The Year: 1997
The Place: Cooley Dickinson Hospital
The Subject: Yours truly
The Setting: Cardiac Rehabilitation Center
I was about to graduate with a degree in Kinesiology from Springfield College (go Pride!) but first, I had to fulfill my internship hours. As a young student armed with a lot of theoretical knowledge but not much else, I was excited to finally get a chance to actually do something other than sit in a classroom and take notes. Having studied such areas as anatomy and physiology, EKG interpretation and medical terminology, I was sure this whole internship thing would be a breeze… until my first week there.
My primary role was to walk around take blood pressures of the patients while they walked on treadmills or rode stationary bikes. The more involved stuff like reading and interpreting EKG strips was left to the nurses that supervised the unit (and for good reason, as you’ll learn below).
I had learned in my studies all about fast heart rates (tachycardia), slow heart rates (bradycardia), as well as various types of heart arrhythmias such as ventricular fibrillation, or v-fib for short. So while I wasn’t quite ready to perform heart surgery, in my young and foolish mind, I was more than qualified to work at a cardiac rehab unit.
I was taking a patients blood pressure when I heard the EKG monitor alarm go off and when I glanced at the monitor, it was clear that the patient who was associated with the EKG was in all sorts of trouble. I wasn’t exactly sure what v-fib looked like on a real monitor, but I was pretty sure this was it!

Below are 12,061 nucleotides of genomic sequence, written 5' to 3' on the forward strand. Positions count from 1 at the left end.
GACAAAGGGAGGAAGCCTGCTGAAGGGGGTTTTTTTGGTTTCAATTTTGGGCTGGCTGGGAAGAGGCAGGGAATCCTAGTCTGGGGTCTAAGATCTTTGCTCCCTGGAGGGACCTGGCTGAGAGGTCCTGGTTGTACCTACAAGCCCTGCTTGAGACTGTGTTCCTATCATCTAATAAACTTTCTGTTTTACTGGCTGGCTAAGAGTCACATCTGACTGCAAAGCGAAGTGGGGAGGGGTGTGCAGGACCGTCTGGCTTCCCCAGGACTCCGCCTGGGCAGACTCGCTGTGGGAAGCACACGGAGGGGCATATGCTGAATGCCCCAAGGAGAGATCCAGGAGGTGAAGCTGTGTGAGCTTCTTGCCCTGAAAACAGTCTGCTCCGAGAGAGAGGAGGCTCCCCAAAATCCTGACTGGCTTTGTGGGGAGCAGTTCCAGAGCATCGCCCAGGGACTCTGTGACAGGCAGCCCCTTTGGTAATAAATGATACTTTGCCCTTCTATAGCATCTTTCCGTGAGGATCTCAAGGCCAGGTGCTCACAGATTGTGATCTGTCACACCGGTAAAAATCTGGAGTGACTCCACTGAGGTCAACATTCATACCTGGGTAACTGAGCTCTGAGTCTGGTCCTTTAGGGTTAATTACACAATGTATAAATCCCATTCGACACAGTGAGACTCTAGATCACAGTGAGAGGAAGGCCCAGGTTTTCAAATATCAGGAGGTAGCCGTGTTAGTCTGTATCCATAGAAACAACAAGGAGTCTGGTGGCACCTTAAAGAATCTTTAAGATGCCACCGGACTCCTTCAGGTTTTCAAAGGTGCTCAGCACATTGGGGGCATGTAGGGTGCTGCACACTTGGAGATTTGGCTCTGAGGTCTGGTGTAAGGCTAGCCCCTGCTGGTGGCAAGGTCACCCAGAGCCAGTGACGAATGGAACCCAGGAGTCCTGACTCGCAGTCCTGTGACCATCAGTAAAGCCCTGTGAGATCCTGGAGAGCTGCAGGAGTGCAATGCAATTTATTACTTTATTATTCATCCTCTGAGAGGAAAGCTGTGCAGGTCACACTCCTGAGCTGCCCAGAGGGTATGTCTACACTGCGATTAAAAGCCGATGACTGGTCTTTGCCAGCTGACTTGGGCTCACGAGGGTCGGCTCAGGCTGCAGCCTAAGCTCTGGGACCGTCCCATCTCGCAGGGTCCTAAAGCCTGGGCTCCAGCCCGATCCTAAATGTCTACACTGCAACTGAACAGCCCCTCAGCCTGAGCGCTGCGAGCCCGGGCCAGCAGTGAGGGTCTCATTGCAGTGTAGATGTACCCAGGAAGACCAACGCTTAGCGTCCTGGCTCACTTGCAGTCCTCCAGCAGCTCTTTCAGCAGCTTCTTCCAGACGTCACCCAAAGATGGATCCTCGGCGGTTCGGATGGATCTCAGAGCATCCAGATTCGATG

Upon looking around, the room, I realized that there were no nurses or doctors available and despite the patient who was in ‘v-fib,’ talking to the guy next to him, I was pretty sure I had to do something. That something was to more or less to tackle the patient off his treadmill and in the process, scare the living hell out of him.
Hearing the alarm, the nurse came in and upon witnessing me with the patient, she calmly walked over the EKG machine and with a swift hit to it, the alarm turned off and the patients sinus rhythm went back to normal.
Needless to say, I was embarrassed to say the least. Turns out the EKG machine was old and occasionally would have it’s own sort of arrhythmia with alarms blaring and the EKG going off the charts. Amazingly, the patient didn’t have a heart attack from my actions and after everyone was calmed down, the nurse sat me down for a talk.
“What was Gary doing when the alarm went off?” she asked.
‘Talking to Sam,” I answered.
“This is a great teachable moment for you.” she said. “ALWAYS monitor the patient first and the machine second. More often than not, observing a patient will tell you more than the machine will.”
APPLICATION TO COACHING
There are near limitless metrics out there. Some are product-driven while others are physiological in nature.
Heart rate, power output, cadence, lactate threshold, VO2 Max, speed/pace, elevation gain/loss… just to name a few.
Now don’t get me wrong, these metrics have tremendous value when used properly and usually in correlation with one another. However, they should NEVER take the place of the athlete as a whole. Therefore, questions such as, “How are you feeling?” or “How did the race or training session go?” are so valuable. This is often why Rate of Perceived Exertion (RPE) is one of the best assessment tools, as it is subjective and takes the whole athlete into consideration.
While paying too much attention to metrics vs the athlete as a whole might not be as damaging as tackling an 89 yr old cardiac patient off a treadmill, it is still ill-advised.
Place the overwhelming focus on the athlete and their feedback and let that guide your use of tracking metrics and data.
Rick Prince is the founder/director of United Endurance Sports Coaching Academy (UESCA), a science-based endurance sports education company. UESCA educates and certifies running and triathlon coaches (cycling and ultrarunning coming soon!) worldwide on a 100% online platform.
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